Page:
Dear 2016: I have some regrets. It's not what you think, though--I am glad I voted for her.
My regrets stem from other, long ago choices. I won't say that I feel sorry, and calling them "regrets" may be imprecise. In many ways they were good choices, fitting who I was and always will be: a sensitive introvert who finds deepest connection to life and humanity in nature.
Still, the long-term, isolating effect of choosing to live in a small, homogeneous community of "back-to-the-landers" has troubled my mind of late, particularly given where we landed in 2016--the big WE, that is. This past year brought to light the consequences of my move, 32 years ago, to a 100-acre-wooded reserve in rural Piedmont NC with my partner and nine other families.
For one thing, it meant I could keep some distance between me and the busy, loud, often conflict-filled world. My expectation, back then, was that it would offer the time and space in which to think and write. Come to find, I did more of the former and less of the latter.
The truth is that I could have chosen to engage more consistently with the larger world. But I had convenient excuses: too much driving needed to get to events, gatherings, political actions (and of course I was against using much gasoline). My time was needed at home anyway: the chores of rural life, such as wood to cut and haul, gardens to weed, water lines to fix, house to build. My partner and I embraced a kind of voluntary simplicity, so although we had jobs, we didn't strive in the manner of people with serious careers. Our salaries reflected that fact, too. The natural extension of that choice was to limit expenses by doing most everything ourselves, and to restrain our travel ambitions, at least those requiring airfare. This, of course, had a further isolating effect.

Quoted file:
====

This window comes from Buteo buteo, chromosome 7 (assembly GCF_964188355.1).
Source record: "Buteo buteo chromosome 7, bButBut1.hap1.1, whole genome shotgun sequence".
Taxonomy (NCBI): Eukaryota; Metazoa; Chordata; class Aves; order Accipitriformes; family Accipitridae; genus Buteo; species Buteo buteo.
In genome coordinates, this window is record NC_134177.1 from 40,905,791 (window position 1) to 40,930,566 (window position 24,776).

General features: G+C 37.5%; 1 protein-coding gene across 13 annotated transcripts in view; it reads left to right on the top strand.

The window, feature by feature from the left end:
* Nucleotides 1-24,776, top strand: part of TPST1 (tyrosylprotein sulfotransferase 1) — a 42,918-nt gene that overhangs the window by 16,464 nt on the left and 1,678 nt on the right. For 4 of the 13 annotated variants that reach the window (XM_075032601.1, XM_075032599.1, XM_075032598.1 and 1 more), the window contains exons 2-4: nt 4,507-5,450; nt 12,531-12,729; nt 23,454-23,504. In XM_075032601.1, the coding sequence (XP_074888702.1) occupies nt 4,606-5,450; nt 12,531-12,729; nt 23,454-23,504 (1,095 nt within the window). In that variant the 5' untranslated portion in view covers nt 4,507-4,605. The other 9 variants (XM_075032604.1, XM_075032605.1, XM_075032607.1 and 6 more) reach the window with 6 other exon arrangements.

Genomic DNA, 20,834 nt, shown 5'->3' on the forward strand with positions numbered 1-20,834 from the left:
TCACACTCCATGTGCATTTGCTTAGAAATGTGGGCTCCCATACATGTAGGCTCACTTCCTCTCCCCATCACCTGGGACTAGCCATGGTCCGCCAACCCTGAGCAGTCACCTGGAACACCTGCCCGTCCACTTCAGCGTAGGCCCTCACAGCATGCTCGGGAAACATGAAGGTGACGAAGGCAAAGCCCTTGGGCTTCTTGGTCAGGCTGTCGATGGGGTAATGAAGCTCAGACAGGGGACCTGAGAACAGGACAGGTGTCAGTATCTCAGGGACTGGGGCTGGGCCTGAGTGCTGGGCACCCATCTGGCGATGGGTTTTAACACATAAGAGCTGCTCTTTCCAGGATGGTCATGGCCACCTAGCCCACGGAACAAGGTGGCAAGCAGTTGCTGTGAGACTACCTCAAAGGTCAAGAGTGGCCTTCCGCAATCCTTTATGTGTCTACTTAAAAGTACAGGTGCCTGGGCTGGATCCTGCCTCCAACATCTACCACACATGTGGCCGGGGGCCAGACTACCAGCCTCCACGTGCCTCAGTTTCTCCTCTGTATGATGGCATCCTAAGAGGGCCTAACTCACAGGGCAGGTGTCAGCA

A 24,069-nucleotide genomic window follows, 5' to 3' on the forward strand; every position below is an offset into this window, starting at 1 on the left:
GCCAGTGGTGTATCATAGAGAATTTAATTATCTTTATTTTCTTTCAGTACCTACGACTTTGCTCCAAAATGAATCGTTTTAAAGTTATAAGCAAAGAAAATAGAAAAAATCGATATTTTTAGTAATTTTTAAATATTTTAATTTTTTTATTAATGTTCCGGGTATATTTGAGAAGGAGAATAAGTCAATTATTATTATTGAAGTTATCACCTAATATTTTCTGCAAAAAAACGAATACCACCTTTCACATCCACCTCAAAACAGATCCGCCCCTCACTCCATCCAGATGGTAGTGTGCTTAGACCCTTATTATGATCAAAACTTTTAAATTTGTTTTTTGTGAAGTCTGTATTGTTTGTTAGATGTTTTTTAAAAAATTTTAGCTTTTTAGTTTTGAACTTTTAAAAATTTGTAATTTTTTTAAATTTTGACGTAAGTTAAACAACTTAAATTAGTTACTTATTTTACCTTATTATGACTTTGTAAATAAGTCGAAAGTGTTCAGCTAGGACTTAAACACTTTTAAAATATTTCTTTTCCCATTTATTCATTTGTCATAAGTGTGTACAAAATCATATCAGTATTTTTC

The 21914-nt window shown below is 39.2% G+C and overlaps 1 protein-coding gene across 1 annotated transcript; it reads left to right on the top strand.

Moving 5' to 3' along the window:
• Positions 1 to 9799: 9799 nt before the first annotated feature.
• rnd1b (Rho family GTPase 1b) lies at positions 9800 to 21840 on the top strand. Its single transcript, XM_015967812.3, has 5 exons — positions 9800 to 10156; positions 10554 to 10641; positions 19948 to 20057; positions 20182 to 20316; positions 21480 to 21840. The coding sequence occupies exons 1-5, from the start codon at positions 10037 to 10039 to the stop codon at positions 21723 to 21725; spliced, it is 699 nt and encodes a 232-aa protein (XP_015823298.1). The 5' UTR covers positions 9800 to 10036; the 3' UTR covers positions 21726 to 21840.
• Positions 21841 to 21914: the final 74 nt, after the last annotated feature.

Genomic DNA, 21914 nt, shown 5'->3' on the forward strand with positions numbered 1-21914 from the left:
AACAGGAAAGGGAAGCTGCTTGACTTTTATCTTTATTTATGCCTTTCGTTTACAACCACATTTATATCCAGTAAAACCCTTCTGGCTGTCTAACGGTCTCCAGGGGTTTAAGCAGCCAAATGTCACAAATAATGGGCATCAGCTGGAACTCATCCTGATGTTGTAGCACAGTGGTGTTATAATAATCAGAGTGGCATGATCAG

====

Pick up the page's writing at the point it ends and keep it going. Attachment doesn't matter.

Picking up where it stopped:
Consider this: we rarely interacted with service people—that is, the regular, working-class folks who live in our larger community. One example: I viewed it as a big luxury when, a few years ago, I started paying someone to change the oil in my car!
I assumed that living with like-minded and -backgrounded people would feel easy, safe, and low-stress. And it has been all of these things--though, to our surprise, not consistently intimate. As it turned out, everyone likes their privacy. Some of us did pursue serious careers, and of course, there were aging parents and more to pull us away from our DIY community. Happily, though, we all know we will be there for each other when need arises--as it has many times: new babies (food, childcare), cancer (food, visits, transportation), ice storms (chainsaws), hurricanes (chainsaws), old age (food, visits). Painful transitions, too, have touched our community and pulled us together over 30-plus years, including that big transition: death.
Some of us are more connected to the folks that live beyond our 100 acres--nearby neighbors on the local back roads as well as residents of the town 5 miles away. Some participate in local boards and commissions or volunteer, as I do now. Still, I think we mostly "hang with our tribe."
Is it true that Election 2016 taught us that we need to overcome our tribal tendencies and wade into the waters of other lives? I certainly recognize that my White privilege gave me the freedom to make this lifestyle choice. I had the backing of my parents--themselves upwardly mobile children of immigrants--when my partner and I purchased the land, and then again when we wanted to send our daughter to a Quaker school. Privilege is the water I swim in, I cannot deny it.
Others are more eloquent than I in analyzing where we Americans have miserably strayed in recent decades and what we must do to make a better nation and world. I know that something feels askew as I sit here on a winter day, free and essentially without a care on this peaceful land.
I have immersed myself for more than 30 years in the restorative beauty of this place, not so far in miles but far in other ways from the madding crowd. Here are the questions that now arise: How can I care more about others' well-being? Where am I needed? Difficult questions, indeed, for an introvert! For all I know, the answers involve going further inward before stepping out. But I am glad to be at least asking them.